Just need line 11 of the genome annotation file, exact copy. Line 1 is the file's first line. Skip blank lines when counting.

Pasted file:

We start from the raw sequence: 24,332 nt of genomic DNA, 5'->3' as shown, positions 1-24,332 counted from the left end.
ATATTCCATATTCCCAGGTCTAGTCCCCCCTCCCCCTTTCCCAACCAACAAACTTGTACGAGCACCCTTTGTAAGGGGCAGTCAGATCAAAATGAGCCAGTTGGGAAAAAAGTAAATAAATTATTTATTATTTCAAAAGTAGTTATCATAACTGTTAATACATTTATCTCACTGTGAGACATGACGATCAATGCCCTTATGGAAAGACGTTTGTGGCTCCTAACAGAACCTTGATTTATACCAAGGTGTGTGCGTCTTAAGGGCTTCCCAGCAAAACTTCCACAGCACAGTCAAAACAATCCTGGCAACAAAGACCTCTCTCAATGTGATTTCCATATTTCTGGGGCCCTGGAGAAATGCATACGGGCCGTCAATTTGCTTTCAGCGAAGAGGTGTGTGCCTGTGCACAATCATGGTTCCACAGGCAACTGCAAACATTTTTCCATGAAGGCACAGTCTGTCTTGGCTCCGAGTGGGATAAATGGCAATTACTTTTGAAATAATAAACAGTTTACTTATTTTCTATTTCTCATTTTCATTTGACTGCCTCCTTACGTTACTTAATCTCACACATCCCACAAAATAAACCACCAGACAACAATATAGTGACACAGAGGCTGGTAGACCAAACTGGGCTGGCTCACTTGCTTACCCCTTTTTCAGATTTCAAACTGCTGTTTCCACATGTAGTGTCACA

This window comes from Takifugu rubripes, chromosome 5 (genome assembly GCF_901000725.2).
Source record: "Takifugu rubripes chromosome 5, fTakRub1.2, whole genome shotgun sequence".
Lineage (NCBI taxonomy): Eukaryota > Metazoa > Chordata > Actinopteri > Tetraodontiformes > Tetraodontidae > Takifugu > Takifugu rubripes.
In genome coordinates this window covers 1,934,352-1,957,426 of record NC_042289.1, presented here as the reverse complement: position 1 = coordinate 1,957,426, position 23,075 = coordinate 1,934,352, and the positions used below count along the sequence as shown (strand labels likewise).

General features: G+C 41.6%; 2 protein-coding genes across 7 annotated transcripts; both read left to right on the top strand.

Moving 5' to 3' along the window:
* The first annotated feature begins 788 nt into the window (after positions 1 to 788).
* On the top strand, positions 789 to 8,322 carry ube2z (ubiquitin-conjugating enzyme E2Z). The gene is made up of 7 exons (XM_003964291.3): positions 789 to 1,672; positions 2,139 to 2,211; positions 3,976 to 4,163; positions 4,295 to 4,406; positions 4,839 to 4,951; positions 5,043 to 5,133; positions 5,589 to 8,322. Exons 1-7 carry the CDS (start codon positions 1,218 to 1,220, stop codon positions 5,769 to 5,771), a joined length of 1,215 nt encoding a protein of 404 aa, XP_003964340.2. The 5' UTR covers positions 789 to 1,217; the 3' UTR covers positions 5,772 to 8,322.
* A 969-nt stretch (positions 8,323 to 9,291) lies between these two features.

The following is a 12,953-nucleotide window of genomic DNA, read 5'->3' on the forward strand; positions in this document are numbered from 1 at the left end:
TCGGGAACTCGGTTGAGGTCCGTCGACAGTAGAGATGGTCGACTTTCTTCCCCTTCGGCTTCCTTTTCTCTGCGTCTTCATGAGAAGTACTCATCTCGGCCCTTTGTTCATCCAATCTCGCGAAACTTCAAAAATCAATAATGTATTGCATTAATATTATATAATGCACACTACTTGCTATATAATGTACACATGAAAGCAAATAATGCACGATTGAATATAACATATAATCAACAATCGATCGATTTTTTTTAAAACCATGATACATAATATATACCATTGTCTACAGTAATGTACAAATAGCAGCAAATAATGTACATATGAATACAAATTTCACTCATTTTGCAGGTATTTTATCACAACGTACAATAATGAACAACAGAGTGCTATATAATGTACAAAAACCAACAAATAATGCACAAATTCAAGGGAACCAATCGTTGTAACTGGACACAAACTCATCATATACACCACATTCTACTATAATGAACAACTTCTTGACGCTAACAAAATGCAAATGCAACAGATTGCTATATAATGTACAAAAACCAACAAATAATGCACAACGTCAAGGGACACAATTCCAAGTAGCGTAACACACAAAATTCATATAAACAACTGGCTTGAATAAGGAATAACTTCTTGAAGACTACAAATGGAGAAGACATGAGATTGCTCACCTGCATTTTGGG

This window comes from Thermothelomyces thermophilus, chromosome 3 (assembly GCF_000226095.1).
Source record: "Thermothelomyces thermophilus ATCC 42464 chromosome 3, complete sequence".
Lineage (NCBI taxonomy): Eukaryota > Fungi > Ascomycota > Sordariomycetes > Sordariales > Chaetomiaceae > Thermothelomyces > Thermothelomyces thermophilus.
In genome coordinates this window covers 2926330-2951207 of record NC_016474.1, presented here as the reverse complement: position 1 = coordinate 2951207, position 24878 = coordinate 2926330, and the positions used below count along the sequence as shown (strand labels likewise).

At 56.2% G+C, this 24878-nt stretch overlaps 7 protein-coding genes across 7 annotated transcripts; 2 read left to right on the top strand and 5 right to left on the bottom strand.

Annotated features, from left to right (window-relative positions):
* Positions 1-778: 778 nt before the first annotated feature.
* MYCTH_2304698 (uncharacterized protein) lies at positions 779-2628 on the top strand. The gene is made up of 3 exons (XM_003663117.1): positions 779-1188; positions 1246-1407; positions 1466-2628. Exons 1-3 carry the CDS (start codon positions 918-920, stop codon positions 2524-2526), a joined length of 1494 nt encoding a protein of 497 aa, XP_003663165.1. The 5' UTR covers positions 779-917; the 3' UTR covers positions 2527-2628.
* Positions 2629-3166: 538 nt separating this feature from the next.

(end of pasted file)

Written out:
* A 969-nt stretch (positions 8,323 to 9,291) lies between these two features.